What To Include On Your Book’s Copyright Page

copyright page

Do you have questions about how to assemble your book’s copyright page? Here’s a breakdown of what information you should include and how you should present it.

Many self-published authors find the book copyright page to be one of the more daunting and confusing pages of their front matter — and indeed the entire book — but there’s no reason to be intimidated. This post explains the elements of the copyright page so you can concentrate on the more exciting elements of self-publishing.

First things first, you do not need to register your book with the United States Copyright Office to include a copyright page. Once you’ve fixed your content in a permanent format, you own the copyright and have all the rights and copyright protection under the law. Now, there are reasons why you should register and copyright your book — enjoying the full weight and reach of the law if you end up in court, for one — but you can, and should, include a copyright page in your creative work, registered or not. (You can find more information about copyrights on the US Copyright Office website’s FAQ page.)

The book formatting for the copyright page is usually the verso (back) of the title page. Traditionally, the copyright page content is either centered, starting half-way down the page, or justified on the left margin. If you do an Internet search for “copyright page samples,” you’ll see a wide variety of formats employed. You can list the information in the order listed here, but I could find no single template that defines the order in which this information needs to be presented.

The copyright page can include some or all of the following information:

  • Copyright notice
  • ISBN
  • Rights and permissions
  • Disclaimer
  • Edition information
  • Design, production, editing, illustration credits
  • Publisher’s address
  • Ordering information
  • Trademark notices
  • Author website
  • Country in which the book was printed
  • Environmental notices

Copyright notice

This is one absolute requirement of a copyright page. The copyright notice includes:

  • The copyright symbol (©) or the word “copyright”
  • The year of first copyright
  • The copyright holder’s name or identifier

A typical copyright notice will look like this:
© 2019 Andre Calilhanna or Copyright 2019 Andre Calilhanna

You’ve probably seen copyright listings with multiple years, which represent the years different editions of the work were published:
© 2015, 2017, 2019 Andre Calilhanna

If you’re using a pseudonym, you can list that on your copyright page, but be sure that you include both your real name and pseudonym when registering the work with the US Copyright Office.


The International Standard Book Number, or ISBN, is a 13-digit* numeric identifier that is used worldwide by bookstores, publishers, and everyone in the publishing industry. If you want to sell your book in stores or online, you will need an ISBN, which you should include on your copyright page.

*ISBNs assigned before 2007 had 10 digits.

When you publish your book through BookBaby, you can purchase an ISBN for your eBook and printed versions. If you prefer to purchase this directly from Bowker — the company responsible for ISBNs in the United States — you can go to ISBN.org or myidentifiers.com.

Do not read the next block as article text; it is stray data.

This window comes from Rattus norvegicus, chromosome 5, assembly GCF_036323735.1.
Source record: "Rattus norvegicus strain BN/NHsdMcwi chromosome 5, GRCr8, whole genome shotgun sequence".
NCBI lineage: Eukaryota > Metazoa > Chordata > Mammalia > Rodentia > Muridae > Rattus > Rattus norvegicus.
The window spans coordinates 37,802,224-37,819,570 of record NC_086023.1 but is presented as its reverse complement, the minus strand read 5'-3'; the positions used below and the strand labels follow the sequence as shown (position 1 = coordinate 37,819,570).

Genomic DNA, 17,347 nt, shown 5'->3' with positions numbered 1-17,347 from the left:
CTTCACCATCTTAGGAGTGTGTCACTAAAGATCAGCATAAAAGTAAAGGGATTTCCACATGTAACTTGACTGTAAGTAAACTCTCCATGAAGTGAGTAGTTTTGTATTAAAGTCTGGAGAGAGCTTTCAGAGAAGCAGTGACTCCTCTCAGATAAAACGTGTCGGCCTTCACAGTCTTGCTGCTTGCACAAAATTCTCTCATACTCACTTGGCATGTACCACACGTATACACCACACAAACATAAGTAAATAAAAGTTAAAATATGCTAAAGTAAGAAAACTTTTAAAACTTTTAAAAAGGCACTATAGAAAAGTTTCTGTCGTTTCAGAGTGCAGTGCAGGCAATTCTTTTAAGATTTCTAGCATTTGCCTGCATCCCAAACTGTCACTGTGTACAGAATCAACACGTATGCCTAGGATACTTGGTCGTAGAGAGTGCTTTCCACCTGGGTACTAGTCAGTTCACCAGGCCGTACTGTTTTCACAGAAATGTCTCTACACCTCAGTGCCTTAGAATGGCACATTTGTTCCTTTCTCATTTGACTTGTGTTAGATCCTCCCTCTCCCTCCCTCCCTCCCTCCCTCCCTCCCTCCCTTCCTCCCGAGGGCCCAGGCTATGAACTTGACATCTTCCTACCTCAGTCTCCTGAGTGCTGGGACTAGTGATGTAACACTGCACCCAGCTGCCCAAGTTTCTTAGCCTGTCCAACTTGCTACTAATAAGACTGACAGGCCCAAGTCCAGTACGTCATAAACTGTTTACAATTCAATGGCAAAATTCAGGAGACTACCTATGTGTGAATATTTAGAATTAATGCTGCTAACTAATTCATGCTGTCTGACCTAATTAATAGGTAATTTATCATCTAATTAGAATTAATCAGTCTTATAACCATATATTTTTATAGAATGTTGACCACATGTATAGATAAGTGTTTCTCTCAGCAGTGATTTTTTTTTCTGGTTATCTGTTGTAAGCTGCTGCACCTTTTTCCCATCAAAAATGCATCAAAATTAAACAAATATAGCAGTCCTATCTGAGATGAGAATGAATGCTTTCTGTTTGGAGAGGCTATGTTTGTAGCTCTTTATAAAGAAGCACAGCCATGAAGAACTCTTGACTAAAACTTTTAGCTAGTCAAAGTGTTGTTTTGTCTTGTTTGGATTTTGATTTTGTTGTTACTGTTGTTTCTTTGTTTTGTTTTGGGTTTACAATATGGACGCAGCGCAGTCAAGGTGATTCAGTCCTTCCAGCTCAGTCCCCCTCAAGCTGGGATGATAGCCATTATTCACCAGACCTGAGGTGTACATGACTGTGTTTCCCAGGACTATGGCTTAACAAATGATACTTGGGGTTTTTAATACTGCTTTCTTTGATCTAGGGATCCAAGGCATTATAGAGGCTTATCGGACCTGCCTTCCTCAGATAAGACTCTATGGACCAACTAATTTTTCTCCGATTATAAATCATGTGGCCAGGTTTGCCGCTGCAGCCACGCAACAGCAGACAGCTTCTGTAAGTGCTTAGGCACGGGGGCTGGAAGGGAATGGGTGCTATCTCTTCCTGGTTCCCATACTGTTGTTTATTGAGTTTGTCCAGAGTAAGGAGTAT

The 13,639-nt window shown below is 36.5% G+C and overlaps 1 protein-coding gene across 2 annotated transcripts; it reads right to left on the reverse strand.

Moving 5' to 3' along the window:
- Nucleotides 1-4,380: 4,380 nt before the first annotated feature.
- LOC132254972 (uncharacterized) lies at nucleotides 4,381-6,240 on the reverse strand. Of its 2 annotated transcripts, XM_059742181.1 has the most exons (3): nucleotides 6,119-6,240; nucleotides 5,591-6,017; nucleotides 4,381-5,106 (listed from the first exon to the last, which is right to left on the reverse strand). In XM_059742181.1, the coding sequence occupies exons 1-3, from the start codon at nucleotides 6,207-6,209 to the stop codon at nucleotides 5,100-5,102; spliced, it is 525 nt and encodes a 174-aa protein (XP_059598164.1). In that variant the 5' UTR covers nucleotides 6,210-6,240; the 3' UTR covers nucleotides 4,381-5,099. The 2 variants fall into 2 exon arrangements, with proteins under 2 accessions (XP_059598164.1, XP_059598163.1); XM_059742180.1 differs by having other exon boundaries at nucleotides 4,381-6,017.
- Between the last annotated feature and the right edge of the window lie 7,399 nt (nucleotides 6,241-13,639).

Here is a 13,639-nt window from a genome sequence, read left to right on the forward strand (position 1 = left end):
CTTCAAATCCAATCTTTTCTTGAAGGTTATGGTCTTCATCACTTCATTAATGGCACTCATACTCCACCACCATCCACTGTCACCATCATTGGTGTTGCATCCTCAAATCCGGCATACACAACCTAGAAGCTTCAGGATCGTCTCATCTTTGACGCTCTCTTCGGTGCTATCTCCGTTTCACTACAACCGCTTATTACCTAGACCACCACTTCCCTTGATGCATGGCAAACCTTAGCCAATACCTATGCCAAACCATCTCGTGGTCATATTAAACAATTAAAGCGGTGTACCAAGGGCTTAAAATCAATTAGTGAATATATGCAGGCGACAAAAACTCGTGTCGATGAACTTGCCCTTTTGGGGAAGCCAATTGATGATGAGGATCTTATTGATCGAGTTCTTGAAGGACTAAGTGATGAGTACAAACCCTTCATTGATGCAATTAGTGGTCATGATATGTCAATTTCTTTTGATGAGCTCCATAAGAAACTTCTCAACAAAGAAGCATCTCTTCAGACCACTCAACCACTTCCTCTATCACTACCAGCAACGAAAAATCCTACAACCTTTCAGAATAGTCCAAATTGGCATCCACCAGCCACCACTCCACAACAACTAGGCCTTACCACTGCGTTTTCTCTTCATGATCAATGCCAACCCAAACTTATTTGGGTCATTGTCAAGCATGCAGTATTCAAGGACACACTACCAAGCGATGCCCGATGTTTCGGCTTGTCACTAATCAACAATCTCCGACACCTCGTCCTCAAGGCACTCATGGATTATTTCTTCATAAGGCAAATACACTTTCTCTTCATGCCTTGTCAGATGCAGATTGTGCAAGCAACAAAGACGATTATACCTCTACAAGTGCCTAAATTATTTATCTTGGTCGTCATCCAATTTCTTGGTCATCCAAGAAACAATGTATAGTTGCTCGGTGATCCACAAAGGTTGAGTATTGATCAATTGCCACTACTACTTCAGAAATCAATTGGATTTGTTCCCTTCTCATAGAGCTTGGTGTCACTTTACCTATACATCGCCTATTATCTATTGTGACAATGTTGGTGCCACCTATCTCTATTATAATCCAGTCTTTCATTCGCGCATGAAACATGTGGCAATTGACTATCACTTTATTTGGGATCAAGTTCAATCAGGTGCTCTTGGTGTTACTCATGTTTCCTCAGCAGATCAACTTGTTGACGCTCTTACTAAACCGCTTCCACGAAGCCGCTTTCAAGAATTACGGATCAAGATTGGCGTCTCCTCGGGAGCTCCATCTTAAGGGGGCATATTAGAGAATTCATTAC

Rights and permissions

Technically, you do not need to spell out rights and permissions, as your copyright notice serves to let readers know you reserve the right to limit the use of the content as you please. That said, “fair use” means people can reprint, post online, or cite passages from your original work when reviewing the book or using copy as an example for an academic argument, etc. But many publishers and self-published authors choose to include phrases like:

All rights reserved.


All rights reserved. No part of this publication may be reproduced, distributed, or transmitted in any form or by any means, including photocopying, recording, or other electronic or mechanical methods, without the prior written permission of the publisher, except in the case of brief quotations embodied in critical reviews and certain other noncommercial uses permitted by copyright law. For permission requests, contact [include publisher/author contact info].

What you include is up to you.


In an effort to protect yourself from a lawsuit, if your fiction book includes resemblances to real-life people or situations, you might include a disclaimer along the lines of:

This is a work of fiction. Any resemblance to actual events or persons, living or dead, is entirely coincidental.

Nonfiction works can also include disclaimers. For example, memoirs can include wording that suggests some of the names have been changed to protect the identities of certain characters in the story.

And while we’re on the subject of disclaimers, we are not offering legal advice here — any legal concerns and specific language should be directed to a copyright attorney.

Edition information

Whether or not the edition information is included on other pages (the title page, for instance), it should appear here. You just need a simple line of text that states that this is the First Edition, Second Edition, Third Edition, etc. (This can also be written as 2nd Edition, 3rd Edition.)

Design, production, editing, and illustration credits

While the book acknowledgements section of your front matter can express gratitude for assistance and inspiration in the creation of your book — including listing the designers, editors, illustrators, cover designer, and various other people who contributed to the work — they may also be listed here.

Publisher’s address

Copyright pages in books published by traditional publishers will include the name of the publisher, address (sometimes just the city), and URL. If you’re self-publishing, you can include your name or create a name for your imprint along with an address and URL, if you choose.

Ordering information

If the book is published by a large publisher, the copyright page might also include ordering information — including specific info for quantity sales, textbooks, and orders by trade bookstores or wholesalers.

Trademark notice

Trademark notices for names and logos of the publishing company or its imprint are copyrighted material and might be included on a copyright page.

Author website

Including your author website URL on the copyright page is a good idea, especially for self-published authors.

Country in which the book was printed